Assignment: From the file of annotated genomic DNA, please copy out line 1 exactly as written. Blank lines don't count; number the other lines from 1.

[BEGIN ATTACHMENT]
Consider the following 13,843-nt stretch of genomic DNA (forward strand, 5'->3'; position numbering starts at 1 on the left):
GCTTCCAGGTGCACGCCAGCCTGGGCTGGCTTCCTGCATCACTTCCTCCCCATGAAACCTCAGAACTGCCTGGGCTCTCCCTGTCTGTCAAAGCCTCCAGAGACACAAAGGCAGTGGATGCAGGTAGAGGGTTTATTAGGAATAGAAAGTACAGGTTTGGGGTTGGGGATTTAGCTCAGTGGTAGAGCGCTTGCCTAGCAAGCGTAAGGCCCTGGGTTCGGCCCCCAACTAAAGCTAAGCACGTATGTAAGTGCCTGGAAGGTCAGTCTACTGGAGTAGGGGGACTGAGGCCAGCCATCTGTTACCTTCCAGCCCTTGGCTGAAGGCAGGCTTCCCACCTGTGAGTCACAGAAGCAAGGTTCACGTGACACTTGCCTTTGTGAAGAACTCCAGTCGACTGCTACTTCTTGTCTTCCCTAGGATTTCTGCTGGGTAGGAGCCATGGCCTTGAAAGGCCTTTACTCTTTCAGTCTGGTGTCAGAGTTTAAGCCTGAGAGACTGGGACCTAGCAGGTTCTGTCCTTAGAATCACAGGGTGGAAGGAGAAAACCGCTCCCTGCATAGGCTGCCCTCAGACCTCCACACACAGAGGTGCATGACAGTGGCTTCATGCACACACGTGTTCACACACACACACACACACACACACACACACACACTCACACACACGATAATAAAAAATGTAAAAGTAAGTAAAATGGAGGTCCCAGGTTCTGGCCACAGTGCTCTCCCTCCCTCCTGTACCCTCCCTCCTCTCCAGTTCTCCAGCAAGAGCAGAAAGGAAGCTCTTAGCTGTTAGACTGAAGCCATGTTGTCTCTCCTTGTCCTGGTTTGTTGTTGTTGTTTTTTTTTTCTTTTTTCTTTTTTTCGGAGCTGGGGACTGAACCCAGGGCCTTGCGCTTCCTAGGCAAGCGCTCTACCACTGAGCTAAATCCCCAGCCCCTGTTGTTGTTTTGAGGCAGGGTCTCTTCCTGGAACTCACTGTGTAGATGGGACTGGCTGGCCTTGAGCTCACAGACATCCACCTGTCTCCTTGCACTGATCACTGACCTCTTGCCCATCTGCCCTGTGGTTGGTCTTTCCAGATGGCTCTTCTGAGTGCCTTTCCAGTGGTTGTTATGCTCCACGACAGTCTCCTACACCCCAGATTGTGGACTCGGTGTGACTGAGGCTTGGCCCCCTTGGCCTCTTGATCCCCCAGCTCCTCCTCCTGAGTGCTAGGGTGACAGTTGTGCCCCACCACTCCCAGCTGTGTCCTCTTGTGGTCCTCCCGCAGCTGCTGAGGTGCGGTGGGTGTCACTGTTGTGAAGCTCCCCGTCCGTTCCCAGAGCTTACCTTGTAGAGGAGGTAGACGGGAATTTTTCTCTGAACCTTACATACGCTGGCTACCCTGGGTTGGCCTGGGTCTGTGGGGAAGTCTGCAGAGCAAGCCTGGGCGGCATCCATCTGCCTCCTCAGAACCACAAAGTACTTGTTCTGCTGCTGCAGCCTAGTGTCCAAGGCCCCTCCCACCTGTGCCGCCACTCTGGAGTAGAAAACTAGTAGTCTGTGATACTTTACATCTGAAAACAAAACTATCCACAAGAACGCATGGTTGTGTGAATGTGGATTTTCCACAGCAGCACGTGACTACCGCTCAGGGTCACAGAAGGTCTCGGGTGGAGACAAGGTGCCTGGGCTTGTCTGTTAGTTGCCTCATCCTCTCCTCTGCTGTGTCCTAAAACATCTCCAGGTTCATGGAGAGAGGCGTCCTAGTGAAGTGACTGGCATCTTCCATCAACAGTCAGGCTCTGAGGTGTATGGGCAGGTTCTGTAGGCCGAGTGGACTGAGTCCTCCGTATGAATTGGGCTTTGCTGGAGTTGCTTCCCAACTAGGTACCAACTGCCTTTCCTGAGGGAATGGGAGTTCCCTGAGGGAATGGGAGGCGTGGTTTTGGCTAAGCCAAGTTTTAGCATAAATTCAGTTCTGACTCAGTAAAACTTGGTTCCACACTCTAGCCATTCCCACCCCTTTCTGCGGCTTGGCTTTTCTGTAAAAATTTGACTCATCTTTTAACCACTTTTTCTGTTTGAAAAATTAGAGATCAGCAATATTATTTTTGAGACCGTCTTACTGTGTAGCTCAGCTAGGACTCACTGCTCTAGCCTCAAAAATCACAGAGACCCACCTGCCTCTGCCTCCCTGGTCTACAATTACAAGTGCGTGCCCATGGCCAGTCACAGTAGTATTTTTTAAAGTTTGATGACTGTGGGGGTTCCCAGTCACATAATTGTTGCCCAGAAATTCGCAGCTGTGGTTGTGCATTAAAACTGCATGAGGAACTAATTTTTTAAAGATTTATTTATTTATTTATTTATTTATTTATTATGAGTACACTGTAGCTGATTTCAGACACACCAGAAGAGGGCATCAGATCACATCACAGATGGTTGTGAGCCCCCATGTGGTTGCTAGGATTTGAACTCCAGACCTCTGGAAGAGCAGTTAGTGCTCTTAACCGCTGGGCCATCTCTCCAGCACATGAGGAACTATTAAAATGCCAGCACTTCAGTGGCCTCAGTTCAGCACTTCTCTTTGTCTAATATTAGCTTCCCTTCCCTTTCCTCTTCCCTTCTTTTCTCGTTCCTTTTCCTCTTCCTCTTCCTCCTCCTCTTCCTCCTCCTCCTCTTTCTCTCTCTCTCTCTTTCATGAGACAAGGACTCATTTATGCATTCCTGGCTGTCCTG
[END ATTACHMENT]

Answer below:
Consider the following 13,843-nt stretch of genomic DNA (forward strand, 5'->3'; position numbering starts at 1 on the left):